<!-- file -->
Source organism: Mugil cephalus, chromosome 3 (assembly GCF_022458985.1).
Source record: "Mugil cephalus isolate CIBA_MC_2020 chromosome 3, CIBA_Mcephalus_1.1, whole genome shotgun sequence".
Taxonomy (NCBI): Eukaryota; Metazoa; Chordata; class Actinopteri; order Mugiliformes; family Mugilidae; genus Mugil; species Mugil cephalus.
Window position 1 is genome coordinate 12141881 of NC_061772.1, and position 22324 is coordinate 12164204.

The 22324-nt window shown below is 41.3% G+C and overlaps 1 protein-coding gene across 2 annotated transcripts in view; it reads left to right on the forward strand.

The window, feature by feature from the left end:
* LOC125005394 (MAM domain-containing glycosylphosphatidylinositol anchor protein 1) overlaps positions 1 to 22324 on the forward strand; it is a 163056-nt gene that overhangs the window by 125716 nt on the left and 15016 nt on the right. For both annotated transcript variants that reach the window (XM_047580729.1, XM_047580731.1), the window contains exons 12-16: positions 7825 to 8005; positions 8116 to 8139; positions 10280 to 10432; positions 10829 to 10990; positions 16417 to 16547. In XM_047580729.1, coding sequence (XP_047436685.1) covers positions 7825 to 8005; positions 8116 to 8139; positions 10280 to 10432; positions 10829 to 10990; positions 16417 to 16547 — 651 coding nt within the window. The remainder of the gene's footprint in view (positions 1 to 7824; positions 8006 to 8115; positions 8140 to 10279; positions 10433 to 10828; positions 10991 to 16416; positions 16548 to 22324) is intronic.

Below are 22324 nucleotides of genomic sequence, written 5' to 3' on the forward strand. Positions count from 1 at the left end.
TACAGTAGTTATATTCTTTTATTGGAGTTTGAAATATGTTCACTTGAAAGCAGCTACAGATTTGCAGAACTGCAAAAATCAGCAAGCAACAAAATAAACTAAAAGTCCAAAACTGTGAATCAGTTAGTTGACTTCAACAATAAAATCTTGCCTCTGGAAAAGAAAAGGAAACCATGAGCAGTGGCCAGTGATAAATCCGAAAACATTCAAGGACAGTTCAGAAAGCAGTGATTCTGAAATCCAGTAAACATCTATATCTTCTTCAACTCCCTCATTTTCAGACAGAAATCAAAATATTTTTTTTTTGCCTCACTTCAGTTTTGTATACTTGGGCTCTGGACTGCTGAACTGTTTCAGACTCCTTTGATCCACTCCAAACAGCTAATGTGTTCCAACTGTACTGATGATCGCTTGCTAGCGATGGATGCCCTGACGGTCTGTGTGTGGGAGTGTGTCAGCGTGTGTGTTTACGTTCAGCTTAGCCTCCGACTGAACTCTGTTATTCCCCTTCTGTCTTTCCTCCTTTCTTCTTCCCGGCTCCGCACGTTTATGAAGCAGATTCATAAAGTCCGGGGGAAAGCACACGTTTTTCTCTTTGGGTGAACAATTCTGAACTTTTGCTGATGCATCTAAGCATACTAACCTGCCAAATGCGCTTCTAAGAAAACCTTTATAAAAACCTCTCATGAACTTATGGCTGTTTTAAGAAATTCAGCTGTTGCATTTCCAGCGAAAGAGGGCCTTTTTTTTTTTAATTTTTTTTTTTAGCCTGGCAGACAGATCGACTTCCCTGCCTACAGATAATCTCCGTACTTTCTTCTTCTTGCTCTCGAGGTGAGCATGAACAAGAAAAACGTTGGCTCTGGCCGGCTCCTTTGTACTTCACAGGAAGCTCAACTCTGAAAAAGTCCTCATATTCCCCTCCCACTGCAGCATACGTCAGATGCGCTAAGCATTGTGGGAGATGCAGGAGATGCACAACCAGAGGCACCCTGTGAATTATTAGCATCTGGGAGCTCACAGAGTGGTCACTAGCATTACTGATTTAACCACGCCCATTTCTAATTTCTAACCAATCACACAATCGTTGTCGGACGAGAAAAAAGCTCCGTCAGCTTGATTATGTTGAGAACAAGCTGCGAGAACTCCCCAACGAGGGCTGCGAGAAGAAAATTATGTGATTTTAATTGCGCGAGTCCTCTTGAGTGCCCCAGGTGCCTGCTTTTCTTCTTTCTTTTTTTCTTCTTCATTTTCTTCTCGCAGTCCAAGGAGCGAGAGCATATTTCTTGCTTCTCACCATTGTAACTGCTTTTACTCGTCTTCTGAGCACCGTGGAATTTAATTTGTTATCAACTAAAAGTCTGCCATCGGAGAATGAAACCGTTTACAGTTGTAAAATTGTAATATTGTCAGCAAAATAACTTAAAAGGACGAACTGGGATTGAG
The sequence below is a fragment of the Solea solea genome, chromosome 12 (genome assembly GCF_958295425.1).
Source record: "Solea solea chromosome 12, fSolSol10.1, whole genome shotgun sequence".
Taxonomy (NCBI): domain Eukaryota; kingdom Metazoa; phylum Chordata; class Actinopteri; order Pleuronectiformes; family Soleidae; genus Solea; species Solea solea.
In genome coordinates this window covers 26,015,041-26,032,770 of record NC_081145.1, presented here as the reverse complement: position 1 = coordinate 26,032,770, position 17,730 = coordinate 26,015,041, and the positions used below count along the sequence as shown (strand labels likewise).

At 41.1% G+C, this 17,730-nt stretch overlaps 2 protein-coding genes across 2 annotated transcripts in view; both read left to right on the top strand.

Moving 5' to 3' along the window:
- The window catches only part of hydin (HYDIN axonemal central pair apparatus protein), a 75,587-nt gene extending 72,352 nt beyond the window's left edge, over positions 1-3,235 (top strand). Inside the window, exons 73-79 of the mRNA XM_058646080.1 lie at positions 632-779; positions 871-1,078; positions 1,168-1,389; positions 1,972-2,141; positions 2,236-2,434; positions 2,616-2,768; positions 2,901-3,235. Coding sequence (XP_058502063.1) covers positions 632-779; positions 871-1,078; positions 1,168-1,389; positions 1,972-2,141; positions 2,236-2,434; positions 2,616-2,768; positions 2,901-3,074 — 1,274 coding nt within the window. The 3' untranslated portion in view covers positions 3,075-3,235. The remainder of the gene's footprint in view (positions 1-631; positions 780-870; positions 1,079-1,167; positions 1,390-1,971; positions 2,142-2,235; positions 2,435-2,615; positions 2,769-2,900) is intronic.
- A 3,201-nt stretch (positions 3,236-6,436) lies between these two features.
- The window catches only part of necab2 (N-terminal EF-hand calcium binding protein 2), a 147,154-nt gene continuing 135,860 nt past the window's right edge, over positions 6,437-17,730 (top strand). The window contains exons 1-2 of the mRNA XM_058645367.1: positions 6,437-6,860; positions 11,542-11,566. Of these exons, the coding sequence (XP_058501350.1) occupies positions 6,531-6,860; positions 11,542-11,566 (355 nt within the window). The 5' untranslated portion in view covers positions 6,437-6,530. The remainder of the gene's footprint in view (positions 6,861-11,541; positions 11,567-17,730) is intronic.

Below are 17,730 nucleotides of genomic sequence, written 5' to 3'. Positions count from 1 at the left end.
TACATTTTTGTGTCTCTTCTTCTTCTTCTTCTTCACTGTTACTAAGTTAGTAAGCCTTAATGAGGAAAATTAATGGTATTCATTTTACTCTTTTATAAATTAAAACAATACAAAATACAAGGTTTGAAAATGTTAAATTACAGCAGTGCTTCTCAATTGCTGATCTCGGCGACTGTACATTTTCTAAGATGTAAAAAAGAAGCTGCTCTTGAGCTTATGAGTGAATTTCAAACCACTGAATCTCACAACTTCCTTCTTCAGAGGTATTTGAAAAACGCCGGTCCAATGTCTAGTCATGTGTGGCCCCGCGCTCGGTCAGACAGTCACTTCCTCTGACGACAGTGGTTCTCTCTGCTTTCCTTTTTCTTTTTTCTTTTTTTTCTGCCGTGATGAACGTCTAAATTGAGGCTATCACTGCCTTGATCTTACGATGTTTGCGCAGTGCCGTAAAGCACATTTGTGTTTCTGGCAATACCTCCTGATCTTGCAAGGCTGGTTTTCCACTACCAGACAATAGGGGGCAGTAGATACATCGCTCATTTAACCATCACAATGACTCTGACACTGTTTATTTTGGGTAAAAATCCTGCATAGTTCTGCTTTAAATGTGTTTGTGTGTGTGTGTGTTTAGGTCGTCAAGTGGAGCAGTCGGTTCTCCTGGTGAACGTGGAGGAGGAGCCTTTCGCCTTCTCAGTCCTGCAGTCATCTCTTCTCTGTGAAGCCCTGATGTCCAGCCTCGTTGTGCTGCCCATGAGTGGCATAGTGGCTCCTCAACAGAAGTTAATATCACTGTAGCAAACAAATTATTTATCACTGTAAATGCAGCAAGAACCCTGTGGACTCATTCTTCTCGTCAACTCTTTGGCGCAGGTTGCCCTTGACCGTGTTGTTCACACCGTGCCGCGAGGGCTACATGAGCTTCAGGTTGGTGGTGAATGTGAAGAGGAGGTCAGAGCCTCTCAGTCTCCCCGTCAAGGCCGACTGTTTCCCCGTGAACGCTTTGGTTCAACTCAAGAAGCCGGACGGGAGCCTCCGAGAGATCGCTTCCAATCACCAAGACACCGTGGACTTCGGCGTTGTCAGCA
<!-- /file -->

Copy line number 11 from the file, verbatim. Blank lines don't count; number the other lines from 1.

Source record: "Solea solea chromosome 12, fSolSol10.1, whole genome shotgun sequence".